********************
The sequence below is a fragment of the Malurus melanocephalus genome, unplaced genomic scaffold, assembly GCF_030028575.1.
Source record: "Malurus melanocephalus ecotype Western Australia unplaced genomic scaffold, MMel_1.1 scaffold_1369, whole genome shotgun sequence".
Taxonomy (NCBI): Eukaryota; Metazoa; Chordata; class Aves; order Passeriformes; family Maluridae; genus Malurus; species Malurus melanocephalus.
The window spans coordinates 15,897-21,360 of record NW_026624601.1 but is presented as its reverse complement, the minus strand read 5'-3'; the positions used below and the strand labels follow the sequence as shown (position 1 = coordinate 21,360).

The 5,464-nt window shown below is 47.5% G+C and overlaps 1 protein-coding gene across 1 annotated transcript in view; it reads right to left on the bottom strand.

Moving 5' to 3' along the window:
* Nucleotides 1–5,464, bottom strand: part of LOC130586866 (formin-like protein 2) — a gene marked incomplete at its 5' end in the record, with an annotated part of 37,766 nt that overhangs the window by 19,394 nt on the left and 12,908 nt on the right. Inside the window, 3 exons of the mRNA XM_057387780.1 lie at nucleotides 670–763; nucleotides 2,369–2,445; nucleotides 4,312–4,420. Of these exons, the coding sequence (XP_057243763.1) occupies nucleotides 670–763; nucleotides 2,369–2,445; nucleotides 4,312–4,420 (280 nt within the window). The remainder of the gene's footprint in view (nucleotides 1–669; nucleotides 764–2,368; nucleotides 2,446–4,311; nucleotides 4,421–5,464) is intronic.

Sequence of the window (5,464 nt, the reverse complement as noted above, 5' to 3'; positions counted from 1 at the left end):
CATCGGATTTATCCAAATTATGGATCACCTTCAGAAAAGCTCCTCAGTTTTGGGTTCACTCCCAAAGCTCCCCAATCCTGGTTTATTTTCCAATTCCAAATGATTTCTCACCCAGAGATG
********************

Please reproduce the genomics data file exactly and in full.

The sequence below is a fragment of the Malurus melanocephalus genome, unplaced genomic scaffold, assembly GCF_030028575.1.
Source record: "Malurus melanocephalus ecotype Western Australia unplaced genomic scaffold, MMel_1.1 scaffold_1369, whole genome shotgun sequence".
Taxonomy (NCBI): Eukaryota; Metazoa; Chordata; class Aves; order Passeriformes; family Maluridae; genus Malurus; species Malurus melanocephalus.
The window spans coordinates 15,897-21,360 of record NW_026624601.1 but is presented as its reverse complement, the minus strand read 5'-3'; the positions used below and the strand labels follow the sequence as shown (position 1 = coordinate 21,360).

The 5,464-nt window shown below is 47.5% G+C and overlaps 1 protein-coding gene across 1 annotated transcript in view; it reads right to left on the bottom strand.

Moving 5' to 3' along the window:
* Nucleotides 1–5,464, bottom strand: part of LOC130586866 (formin-like protein 2) — a gene marked incomplete at its 5' end in the record, with an annotated part of 37,766 nt that overhangs the window by 19,394 nt on the left and 12,908 nt on the right. Inside the window, 3 exons of the mRNA XM_057387780.1 lie at nucleotides 670–763; nucleotides 2,369–2,445; nucleotides 4,312–4,420. Of these exons, the coding sequence (XP_057243763.1) occupies nucleotides 670–763; nucleotides 2,369–2,445; nucleotides 4,312–4,420 (280 nt within the window). The remainder of the gene's footprint in view (nucleotides 1–669; nucleotides 764–2,368; nucleotides 2,446–4,311; nucleotides 4,421–5,464) is intronic.

Sequence of the window (5,464 nt, the reverse complement as noted above, 5' to 3'; positions counted from 1 at the left end):
CATCGGATTTATCCAAATTATGGATCACCTTCAGAAAAGCTCCTCAGTTTTGGGTTCACTCCCAAAGCTCCCCAATCCTGGTTTATTTTCCAATTCCAAATGATTTCTCACCCAGAGATG